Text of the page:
The world’s two largest oilfield service providers shrugged off a yearlong crude market crash with better-than-expected quarterly results in North America, helped by aggressive cost cuts from downsizing.
Halliburton Co., the second-largest provider of services such as drilling and completion work to oil producers, earned 44 cents a share in the second quarter, excluding certain items, beating the 29-cent average estimate of analysts, according to a statement Monday. Schlumberger Ltd., the world’s No. 1, beat the 79-cent average estimate with results reported July 17.
“They both beat on controlling costs,” said Rob Desai, an analyst at Edward Jones in St. Louis, who rates both companies a buy and does not own shares in either. “They’re one of the first to really have the workforce reductions.”
Baker Hughes Inc. Tuesday reported a net loss of 14 cents a share, excluding certain items, matching the average of 31 analysts’ estimates compiled by Bloomberg. The world’s third-largest oil services provider agreed last year to be acquired by Halliburton in a deal that hasn’t yet closed as it undergoes federal antitrust scrutiny.
Profit margins in Baker Hughes’s largest region, North America, dropped to a minus 8.5 percent, the company said Tuesday.
North American customer spending is expected to fall by more than 35 percent this year, while international customers will cut more than 15 percent from their budgets, Schlumberger Chief Executive Officer Paal Kibsgaard said July 17 on a conference call.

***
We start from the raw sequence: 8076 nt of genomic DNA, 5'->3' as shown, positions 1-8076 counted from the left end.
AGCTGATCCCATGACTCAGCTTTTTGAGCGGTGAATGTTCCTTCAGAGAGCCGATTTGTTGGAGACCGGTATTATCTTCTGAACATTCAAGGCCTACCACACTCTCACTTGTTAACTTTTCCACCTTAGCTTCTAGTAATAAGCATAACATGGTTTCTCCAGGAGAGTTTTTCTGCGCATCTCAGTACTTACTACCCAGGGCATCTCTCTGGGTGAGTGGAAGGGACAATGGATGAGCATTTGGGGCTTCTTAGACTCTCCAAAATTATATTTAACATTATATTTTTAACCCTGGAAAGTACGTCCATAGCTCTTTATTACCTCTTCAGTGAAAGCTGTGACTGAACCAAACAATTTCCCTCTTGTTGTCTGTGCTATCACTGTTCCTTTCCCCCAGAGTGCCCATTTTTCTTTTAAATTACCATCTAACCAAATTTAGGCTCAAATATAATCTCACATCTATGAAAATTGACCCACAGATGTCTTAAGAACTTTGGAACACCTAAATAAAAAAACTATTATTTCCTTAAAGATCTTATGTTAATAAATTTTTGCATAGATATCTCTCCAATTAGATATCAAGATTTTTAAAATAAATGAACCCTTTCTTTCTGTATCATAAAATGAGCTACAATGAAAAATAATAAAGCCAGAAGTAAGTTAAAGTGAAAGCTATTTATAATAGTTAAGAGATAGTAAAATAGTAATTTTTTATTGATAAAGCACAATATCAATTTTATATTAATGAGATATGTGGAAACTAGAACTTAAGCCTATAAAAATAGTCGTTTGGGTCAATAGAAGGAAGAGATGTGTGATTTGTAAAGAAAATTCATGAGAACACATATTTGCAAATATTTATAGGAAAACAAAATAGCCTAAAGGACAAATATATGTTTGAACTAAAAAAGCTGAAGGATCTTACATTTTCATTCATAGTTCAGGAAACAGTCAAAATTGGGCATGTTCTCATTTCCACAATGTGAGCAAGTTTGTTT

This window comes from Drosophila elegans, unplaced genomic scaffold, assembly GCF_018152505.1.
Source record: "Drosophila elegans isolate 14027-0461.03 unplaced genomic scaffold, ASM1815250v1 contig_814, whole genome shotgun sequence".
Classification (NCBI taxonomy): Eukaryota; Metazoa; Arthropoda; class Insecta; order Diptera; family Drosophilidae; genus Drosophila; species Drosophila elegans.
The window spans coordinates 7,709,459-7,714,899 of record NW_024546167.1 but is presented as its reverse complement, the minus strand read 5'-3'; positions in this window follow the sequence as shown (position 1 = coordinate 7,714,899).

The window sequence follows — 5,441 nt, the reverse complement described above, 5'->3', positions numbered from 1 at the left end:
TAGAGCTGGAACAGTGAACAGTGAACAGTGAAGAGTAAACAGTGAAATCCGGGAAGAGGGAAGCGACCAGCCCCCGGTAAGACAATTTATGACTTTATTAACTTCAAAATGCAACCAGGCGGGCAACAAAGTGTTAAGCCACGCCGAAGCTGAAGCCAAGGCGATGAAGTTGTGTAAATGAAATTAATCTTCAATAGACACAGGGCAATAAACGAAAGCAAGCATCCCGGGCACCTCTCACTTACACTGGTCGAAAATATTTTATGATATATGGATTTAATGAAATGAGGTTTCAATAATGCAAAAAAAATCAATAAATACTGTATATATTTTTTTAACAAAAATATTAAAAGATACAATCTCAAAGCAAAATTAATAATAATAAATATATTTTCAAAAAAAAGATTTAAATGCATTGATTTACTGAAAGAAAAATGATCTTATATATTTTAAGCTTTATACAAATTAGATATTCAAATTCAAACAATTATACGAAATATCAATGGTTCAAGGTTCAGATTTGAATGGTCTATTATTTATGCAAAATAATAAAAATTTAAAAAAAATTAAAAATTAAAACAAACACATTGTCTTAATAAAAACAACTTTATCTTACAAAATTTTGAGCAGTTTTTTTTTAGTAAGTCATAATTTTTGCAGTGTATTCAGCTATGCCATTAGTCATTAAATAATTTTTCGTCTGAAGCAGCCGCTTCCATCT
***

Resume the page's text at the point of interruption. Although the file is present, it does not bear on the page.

Baker Hughes expects no activity increase for the rest of the year as long as commodity prices remain where they are, Chief Executive Officer Martin Craighead said Tuesday in a statement.
Halliburton executives told analysts and investors on a Monday conference call that the North American onshore market is scraping along the bottom, but said there might be a slight pickup in work this year and a more meaningful increase next year.
“This is a damn tough market, one of the toughest ones that I’ve ever been through,” Halliburton Chief Executive Officer Dave Lesar, a 62-year-old accountant who’s run the world’s largest fracking service provider since 2000, said on the call. “I don’t believe anyone on the call can accurately predict when commodity prices will rebound and rig counts will recover in the U.S. or the international markets, and neither can I.”